Organizational Agility: Leading Change from the Middle

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The nature of change is such that if we cannot create a critical mass, enough momentum to create inertia for continuation rather than against continuation, the change will (at best) slowly revert back to its original steady state, regardless of the need driving the change. The same is true with organizational agility and agile transformation efforts. Part of the key to making any change stick is enabling the “right” forces to move the ball off the saddle point in the downhill direction so it generates momentum of its own. Change Management 101.
Organizational agility requires the right forces moving the ball of the saddle point
Here at BigVisible, our typical approach to generating momentum is to introduce enterprise agile adoption at all levels, from delivery teams to executive leadership, and tailor the focus as needed on the ground. We call it the BV Way (you can read more about it here).

Organizational Agility in Action

Recently, I had the pleasure to help Michael Hamman apply this approach with a new client. We started with a pilot team and quickly began scaling the approach to over nine distributed teams in multiple US and India locations. Then, something unexpected (by us) happened. A strong group emerged as the lead enablement element for a critical, large, million-dollar program. That program began excitedly tailoring our approach to make it their own. This middle tier group was so influential and dedicated that it was contagious. Though I can’t say they have achieved enterprise adoption yet, the change effort has reached critical mass thanks to the leadership and enthusiasm of the middle.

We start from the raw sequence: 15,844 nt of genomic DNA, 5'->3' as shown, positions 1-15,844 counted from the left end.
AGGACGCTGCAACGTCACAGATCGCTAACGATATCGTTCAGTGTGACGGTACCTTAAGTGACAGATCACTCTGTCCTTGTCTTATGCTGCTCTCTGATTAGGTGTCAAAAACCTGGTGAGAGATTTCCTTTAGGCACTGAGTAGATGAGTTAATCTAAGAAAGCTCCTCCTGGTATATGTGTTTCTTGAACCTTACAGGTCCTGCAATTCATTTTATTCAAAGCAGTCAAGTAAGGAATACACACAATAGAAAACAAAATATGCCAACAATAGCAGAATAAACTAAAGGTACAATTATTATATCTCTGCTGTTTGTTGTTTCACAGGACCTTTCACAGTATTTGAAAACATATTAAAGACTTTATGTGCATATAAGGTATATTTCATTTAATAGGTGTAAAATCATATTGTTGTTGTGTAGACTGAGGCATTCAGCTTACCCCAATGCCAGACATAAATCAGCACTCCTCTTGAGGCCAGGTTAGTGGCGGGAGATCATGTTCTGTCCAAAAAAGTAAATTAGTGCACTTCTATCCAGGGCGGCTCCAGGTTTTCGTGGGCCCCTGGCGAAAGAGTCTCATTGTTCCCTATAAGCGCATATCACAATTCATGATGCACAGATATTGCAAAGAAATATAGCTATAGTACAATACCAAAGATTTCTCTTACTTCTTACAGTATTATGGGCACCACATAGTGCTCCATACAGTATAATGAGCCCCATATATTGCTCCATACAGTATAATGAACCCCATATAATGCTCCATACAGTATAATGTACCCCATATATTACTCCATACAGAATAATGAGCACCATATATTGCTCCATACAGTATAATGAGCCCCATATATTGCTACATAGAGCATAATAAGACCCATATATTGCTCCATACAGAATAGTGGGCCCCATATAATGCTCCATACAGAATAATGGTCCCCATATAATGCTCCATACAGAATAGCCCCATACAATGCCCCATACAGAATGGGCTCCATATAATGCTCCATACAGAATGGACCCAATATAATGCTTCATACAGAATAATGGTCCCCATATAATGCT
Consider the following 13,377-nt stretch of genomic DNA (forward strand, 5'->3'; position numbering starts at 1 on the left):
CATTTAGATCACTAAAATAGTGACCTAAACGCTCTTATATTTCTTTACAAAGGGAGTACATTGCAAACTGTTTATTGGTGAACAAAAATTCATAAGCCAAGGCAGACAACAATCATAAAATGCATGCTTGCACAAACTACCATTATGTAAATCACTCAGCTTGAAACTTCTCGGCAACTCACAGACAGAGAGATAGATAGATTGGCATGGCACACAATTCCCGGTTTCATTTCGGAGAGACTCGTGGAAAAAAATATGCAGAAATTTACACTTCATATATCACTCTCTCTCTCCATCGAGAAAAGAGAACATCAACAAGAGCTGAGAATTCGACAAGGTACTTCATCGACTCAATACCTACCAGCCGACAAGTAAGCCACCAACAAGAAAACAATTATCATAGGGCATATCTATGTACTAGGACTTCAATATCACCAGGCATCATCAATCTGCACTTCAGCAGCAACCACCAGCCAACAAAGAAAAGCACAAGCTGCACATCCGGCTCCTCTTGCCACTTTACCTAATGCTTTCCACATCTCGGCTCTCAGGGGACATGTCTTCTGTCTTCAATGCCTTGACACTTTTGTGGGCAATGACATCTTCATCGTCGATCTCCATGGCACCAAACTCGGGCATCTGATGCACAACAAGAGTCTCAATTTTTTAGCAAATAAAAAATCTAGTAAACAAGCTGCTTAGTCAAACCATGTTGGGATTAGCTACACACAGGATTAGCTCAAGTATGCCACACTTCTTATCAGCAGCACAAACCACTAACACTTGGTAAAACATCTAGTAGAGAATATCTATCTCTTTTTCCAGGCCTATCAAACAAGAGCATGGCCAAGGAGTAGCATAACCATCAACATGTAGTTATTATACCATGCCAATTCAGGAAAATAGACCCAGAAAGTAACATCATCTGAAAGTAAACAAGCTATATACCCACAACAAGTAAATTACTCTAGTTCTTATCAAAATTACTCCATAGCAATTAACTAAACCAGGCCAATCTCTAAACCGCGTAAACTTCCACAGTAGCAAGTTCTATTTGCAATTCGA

The Middle’s Role in Organizational Agility

At first, I was surprised at the outcome. I thought it was an anomaly, but when I really started to analyze it, I realized that it really was not. Support from all levels of the organization is critical for the change to stick for the long haul, but support from the middle of the organization is critical to get any initiative off the ground with any kind of momentum. It is the middle’s simultaneous influence on both their own delivery teams and also executive leadership that really defines and drives the initial impetus of a transformation. I used to say that a change lives or dies in the middle but, more precisely, the success (and rate of adoption) of any change introduced in an enterprise depends heavily on how it is adopted at the middle levels of the organization. Without an actively involved and engaged middle tier the total cost of change is just too expensive.

A few things really helped this particular group gain momentum quickly. First, I was impressed by the level of freedom and trust the teams were granted in an environment not traditionally used to giving it. Second, the group of people we were working with did an awesome job of creating a safe and engaging environment for the teams to thrive, learn, and improve. Third, this influential group found ways to demonstrate to the larger organization (and leadership) that there was something there in this lightweight approach. Eventual success is not guaranteed but deterioration to a former status quo is less likely now. The ball is now rolling off the saddle point, and is on its way to a new one.

What has been your company’s experience with adopting any kind of change? I would love to hear about it!

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